Some argue that ‘fossil fuels will go away of their own accord’ as the result of the rapid progress made by cleaner technologies and the collapse in demand for fossil fuels driven by the terrible COVID-19 epidemic. Unfortunately, as this report makes clear, financial markets are still heavily tied in to the fossil fuel system.

So what are our recommendations? In the same way that our first report was aimed at financial regulators, this one is also to be carefully read by those responsible for financial oversight. We advise now a rapid acceleration of disclosure and reporting systems around climate risk that allow investors to properly calculate risk. Thus analysis should be based on actual Paris alignment (which requires contraction of supply and demand), not models based on the neverland of ‘we’ll have it sorted out in 2040’. This requires companies to implement the appropriate accounting measures, particularly relating to asset write-downs and depreciation.

We believe companies will face major asset write downs as it becomes clear that high-cost fossil fuel supply and demand infrastructure has limited value. An example of this in 2019 was Repsol, which took €4.8bn of write-downs on its fossil fuel assets. Because of leverage, this was only 8% of assets, but 16% of equity.

To avoid the impacts of a disorderly wind down, we expect regulators to require companies to undertake tougher impairment tests. For example, by providing clear guidance frameworks for asset impairment, including goodwill, in line with the goals of the Paris climate agreement. This would include fossil fuel encumbered companies having to publish stress tests, consistent with the Paris goals, on the financial impact of changes in the useful life of assets; changes in the fair valuation of assets; the effects on impairment calculations because of increased costs or reduced demand and changes in provisions for onerous contracts because of increased costs or reduced demand. Running supply of fossil fuels down to meet what the science demands means rapid contraction of oil and gas supply and the closure of around one coal fired power station a day.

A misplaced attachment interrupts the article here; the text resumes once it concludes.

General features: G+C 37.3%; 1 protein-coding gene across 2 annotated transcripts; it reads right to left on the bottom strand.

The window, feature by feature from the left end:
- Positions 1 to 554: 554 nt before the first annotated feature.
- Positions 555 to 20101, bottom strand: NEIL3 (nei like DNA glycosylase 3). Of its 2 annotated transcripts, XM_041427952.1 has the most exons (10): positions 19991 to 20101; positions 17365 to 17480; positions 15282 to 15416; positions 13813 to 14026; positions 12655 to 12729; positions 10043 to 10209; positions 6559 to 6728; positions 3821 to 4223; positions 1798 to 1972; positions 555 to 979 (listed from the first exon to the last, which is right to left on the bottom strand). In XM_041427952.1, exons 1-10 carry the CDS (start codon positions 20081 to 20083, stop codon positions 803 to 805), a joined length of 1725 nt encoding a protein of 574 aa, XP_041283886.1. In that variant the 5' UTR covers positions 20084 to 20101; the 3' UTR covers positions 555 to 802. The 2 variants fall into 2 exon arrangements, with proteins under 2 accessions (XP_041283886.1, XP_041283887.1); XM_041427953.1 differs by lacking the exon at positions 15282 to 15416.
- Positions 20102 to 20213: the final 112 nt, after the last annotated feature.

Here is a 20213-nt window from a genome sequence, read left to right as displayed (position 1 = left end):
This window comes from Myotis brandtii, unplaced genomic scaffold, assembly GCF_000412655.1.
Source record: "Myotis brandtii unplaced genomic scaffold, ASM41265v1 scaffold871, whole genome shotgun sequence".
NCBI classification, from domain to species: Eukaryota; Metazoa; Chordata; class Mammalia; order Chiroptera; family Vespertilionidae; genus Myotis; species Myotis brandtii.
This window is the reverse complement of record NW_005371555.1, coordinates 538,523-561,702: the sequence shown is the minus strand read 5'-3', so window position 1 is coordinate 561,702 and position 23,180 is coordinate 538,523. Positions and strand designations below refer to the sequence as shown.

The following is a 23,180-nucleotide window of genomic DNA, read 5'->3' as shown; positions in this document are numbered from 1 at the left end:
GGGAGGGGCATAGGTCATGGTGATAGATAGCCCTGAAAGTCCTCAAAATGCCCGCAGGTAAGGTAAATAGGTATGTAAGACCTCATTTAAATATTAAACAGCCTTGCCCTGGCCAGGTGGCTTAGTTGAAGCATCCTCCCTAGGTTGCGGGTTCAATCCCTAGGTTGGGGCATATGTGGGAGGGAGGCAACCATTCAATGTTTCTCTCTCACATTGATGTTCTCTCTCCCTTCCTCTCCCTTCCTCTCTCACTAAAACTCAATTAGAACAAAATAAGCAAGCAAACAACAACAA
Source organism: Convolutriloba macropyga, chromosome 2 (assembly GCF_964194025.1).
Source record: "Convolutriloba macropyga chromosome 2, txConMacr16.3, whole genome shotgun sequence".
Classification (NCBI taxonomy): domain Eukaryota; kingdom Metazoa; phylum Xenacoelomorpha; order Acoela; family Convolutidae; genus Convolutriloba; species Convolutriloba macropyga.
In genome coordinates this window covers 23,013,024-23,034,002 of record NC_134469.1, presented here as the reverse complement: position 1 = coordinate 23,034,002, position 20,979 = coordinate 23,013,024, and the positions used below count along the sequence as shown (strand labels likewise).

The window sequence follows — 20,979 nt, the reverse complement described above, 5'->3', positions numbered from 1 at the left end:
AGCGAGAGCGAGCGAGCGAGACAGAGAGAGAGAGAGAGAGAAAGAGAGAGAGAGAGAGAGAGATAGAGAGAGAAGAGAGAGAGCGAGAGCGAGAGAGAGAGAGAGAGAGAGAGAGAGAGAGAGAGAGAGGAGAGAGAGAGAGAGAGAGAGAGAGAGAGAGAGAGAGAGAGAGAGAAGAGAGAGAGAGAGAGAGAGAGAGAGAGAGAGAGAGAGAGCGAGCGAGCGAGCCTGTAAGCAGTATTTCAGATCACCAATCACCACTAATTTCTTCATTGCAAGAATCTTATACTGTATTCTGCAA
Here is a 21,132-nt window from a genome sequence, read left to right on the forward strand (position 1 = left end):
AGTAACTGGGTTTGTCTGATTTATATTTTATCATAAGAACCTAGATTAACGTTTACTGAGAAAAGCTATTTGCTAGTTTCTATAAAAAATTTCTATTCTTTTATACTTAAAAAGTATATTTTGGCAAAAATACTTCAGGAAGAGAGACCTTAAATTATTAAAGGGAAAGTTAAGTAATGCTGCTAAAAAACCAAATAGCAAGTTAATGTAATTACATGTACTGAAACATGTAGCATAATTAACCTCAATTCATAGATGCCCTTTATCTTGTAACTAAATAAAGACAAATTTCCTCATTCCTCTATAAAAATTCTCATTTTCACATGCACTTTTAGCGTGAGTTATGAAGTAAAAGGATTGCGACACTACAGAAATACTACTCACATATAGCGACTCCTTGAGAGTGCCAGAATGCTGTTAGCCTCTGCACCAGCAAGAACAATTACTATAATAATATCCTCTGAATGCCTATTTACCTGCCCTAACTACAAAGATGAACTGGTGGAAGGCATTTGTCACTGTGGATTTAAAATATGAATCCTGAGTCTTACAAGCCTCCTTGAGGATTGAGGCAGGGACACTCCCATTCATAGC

With proper risk disclosure, credit and equity analysts will be better able to test the resilience of individual fossil fuel companies to the financial storm. A storm which, as this report sets out, is fast descending upon us.

Mark Campanale, Founder & Executive Chair

Jon Grayson, CEO


Standard Bank board: Fossil fuel ties brought to light

Seven of Standard Bank’s 18 board members are conflicted on climate change-related matters by virtue of their ties to the fossil fuel industry.

ESI Africa, June 8, 2020